BJP Surge Evident in South
The trend line for political analysts on poll prospects for decades has been that the BJP has no stand-alone chance in the entire South India. In Maharashtra the party has to work with the Shiv Sena, in Andhra piggyback on TDP, in Tamil Nadu seek an alliance with either of the Dravida parties, in Karnataka the dominant Lingayat community decides, in Kerala the party is squeezed between the UDF and the LDF.
The scene seems to have dramatically changed almost overnight with the BJP announcing its prime ministerial candidate on the one hand and the frustration of local people with the politics of convenience of the regional parties and their satraps. Also to be factored in is the collapse of the Congress in the region due to its regional leadership’s failures and the overpowering inflation. Besides the southerners are reading every day how BJP-led state governments north of the Vindhyas and in Gujarat are making waves that led to consecutive electoral successes.
Proxy Wars Within Congress
It is bad enough for the Congress that it suffered a humiliating defeat in the recent elections to the four state assemblies. But worse is still to follow. Realising that the dynastical charisma of the mother-son duo was losing its electoral sheen, the Congress men and the allies are up in arms against the high command at least in the three major states—Andhra Pradesh, Maharashtra and Kerala—where the aging party is still in power.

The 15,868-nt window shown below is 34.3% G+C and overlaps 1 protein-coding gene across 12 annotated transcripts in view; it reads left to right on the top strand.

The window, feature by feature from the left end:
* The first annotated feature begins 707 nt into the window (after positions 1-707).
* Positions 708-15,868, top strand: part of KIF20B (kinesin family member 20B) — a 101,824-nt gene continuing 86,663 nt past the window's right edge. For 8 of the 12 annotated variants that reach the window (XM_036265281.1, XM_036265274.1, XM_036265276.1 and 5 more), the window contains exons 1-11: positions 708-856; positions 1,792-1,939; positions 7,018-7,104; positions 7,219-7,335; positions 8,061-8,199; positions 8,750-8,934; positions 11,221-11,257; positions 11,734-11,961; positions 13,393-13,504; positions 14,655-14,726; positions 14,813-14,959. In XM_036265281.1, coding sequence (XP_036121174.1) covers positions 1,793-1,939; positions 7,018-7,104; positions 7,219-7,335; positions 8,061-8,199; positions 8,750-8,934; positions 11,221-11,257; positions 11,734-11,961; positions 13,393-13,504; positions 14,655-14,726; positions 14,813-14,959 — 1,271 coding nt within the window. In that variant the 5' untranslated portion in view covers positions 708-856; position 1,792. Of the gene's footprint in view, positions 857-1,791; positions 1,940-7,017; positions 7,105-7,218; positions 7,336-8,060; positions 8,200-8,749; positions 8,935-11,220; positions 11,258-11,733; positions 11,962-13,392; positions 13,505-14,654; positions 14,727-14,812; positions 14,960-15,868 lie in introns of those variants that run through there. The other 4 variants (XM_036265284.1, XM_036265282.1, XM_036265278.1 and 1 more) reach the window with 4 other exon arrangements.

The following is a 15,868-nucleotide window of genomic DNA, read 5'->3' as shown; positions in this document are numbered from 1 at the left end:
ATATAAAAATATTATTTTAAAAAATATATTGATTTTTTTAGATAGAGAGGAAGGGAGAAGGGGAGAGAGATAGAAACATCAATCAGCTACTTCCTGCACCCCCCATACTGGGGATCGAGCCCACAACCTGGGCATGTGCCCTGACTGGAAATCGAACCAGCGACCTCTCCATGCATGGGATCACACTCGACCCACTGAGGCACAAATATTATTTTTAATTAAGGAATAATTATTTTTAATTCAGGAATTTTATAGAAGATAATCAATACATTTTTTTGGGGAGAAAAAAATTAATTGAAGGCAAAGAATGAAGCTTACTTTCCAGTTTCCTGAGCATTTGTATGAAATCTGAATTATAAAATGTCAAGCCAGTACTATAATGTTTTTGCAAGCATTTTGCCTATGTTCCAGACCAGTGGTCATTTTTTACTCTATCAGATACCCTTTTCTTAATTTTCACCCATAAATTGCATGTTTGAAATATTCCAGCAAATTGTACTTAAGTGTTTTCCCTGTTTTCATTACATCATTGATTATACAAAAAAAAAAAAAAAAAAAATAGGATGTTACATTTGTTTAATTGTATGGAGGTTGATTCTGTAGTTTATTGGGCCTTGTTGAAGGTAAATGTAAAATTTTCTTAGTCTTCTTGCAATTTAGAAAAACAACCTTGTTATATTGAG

The beleaguered Congressmen have reacted to the crushing debacle in two ways. Some are just too stunned to say anything and are quietly looking for other options to secure their uncertain political future. For most of them ideology and commitment to the party programmes are a matter of connivance. And there are others who have decided to take the bull by the horns, challenge the high command and stage an open revolt.